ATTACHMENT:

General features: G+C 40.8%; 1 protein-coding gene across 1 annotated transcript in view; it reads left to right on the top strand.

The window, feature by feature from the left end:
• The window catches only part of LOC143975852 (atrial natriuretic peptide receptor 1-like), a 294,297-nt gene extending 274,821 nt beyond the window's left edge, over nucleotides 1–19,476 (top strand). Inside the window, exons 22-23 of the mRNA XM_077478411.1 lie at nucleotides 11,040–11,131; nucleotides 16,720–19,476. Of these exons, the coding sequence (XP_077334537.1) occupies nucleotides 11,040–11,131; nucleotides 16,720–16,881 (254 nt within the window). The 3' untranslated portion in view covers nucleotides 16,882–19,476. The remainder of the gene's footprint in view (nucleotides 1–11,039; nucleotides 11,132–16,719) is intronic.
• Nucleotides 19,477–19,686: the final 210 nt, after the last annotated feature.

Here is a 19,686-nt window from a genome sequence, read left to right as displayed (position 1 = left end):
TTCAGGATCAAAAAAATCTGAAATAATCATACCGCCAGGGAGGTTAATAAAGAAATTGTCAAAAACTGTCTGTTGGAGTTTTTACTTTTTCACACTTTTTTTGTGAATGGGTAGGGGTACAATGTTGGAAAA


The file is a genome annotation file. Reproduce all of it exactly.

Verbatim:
General features: G+C 40.8%; 1 protein-coding gene across 1 annotated transcript in view; it reads left to right on the top strand.

The window, feature by feature from the left end:
• The window catches only part of LOC143975852 (atrial natriuretic peptide receptor 1-like), a 294,297-nt gene extending 274,821 nt beyond the window's left edge, over nucleotides 1–19,476 (top strand). Inside the window, exons 22-23 of the mRNA XM_077478411.1 lie at nucleotides 11,040–11,131; nucleotides 16,720–19,476. Of these exons, the coding sequence (XP_077334537.1) occupies nucleotides 11,040–11,131; nucleotides 16,720–16,881 (254 nt within the window). The 3' untranslated portion in view covers nucleotides 16,882–19,476. The remainder of the gene's footprint in view (nucleotides 1–11,039; nucleotides 11,132–16,719) is intronic.
• Nucleotides 19,477–19,686: the final 210 nt, after the last annotated feature.

Here is a 19,686-nt window from a genome sequence, read left to right as displayed (position 1 = left end):
TTCAGGATCAAAAAAATCTGAAATAATCATACCGCCAGGGAGGTTAATAAAGAAATTGTCAAAAACTGTCTGTTGGAGTTTTTACTTTTTCACACTTTTTTTGTGAATGGGTAGGGGTACAATGTTGGAAAA